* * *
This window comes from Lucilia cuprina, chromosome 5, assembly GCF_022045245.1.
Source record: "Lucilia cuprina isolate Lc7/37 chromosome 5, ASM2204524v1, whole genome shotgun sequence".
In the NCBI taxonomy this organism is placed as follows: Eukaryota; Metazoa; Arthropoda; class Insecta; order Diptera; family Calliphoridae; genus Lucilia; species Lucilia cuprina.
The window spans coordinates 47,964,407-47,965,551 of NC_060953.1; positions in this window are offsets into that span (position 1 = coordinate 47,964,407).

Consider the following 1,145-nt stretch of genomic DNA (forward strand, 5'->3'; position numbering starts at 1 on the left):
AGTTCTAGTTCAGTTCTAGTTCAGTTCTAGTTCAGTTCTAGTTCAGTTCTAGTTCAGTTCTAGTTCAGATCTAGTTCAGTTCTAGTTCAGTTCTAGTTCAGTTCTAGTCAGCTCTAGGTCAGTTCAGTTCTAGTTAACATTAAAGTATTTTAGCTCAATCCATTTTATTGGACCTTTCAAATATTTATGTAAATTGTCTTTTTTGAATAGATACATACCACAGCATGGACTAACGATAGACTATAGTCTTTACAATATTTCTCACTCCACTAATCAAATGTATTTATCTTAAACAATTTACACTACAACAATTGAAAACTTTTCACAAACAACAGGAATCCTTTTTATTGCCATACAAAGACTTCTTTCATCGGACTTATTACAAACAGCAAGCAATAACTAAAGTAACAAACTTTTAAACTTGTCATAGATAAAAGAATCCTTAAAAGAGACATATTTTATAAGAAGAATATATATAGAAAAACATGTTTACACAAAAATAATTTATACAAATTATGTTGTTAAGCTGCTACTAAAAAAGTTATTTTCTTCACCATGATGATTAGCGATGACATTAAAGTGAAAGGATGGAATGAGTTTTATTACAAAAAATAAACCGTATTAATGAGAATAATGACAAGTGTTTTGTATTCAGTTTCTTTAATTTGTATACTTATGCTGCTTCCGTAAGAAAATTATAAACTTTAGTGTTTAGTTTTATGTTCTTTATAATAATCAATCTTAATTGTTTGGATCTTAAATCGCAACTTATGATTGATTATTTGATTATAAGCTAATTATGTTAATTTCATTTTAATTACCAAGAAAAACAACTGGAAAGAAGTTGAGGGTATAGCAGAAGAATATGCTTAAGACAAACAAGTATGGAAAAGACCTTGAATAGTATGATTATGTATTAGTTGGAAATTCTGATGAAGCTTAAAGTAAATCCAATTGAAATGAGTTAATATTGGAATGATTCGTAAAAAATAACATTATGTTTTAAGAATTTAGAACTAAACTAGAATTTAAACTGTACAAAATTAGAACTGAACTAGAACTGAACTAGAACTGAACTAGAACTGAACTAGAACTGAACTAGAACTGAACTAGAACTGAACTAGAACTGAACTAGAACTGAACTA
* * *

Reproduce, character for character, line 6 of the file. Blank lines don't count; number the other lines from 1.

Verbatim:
AGTTCTAGTTCAGTTCTAGTTCAGTTCTAGTTCAGTTCTAGTTCAGTTCTAGTTCAGTTCTAGTTCAGATCTAGTTCAGTTCTAGTTCAGTTCTAGTTCAGTTCTAGTCAGCTCTAGGTCAGTTCAGTTCTAGTTAACATTAAAGTATTTTAGCTCAATCCATTTTATTGGACCTTTCAAATATTTATGTAAATTGTCTTTTTTGAATAGATACATACCACAGCATGGACTAACGATAGACTATAGTCTTTACAATATTTCTCACTCCACTAATCAAATGTATTTATCTTAAACAATTTACACTACAACAATTGAAAACTTTTCACAAACAACAGGAATCCTTTTTATTGCCATACAAAGACTTCTTTCATCGGACTTATTACAAACAGCAAGCAATAACTAAAGTAACAAACTTTTAAACTTGTCATAGATAAAAGAATCCTTAAAAGAGACATATTTTATAAGAAGAATATATATAGAAAAACATGTTTACACAAAAATAATTTATACAAATTATGTTGTTAAGCTGCTACTAAAAAAGTTATTTTCTTCACCATGATGATTAGCGATGACATTAAAGTGAAAGGATGGAATGAGTTTTATTACAAAAAATAAACCGTATTAATGAGAATAATGACAAGTGTTTTGTATTCAGTTTCTTTAATTTGTATACTTATGCTGCTTCCGTAAGAAAATTATAAACTTTAGTGTTTAGTTTTATGTTCTTTATAATAATCAATCTTAATTGTTTGGATCTTAAATCGCAACTTATGATTGATTATTTGATTATAAGCTAATTATGTTAATTTCATTTTAATTACCAAGAAAAACAACTGGAAAGAAGTTGAGGGTATAGCAGAAGAATATGCTTAAGACAAACAAGTATGGAAAAGACCTTGAATAGTATGATTATGTATTAGTTGGAAATTCTGATGAAGCTTAAAGTAAATCCAATTGAAATGAGTTAATATTGGAATGATTCGTAAAAAATAACATTATGTTTTAAGAATTTAGAACTAAACTAGAATTTAAACTGTACAAAATTAGAACTGAACTAGAACTGAACTAGAACTGAACTAGAACTGAACTAGAACTGAACTAGAACTGAACTAGAACTGAACTAGAACTGAACTAGAACTGAACTA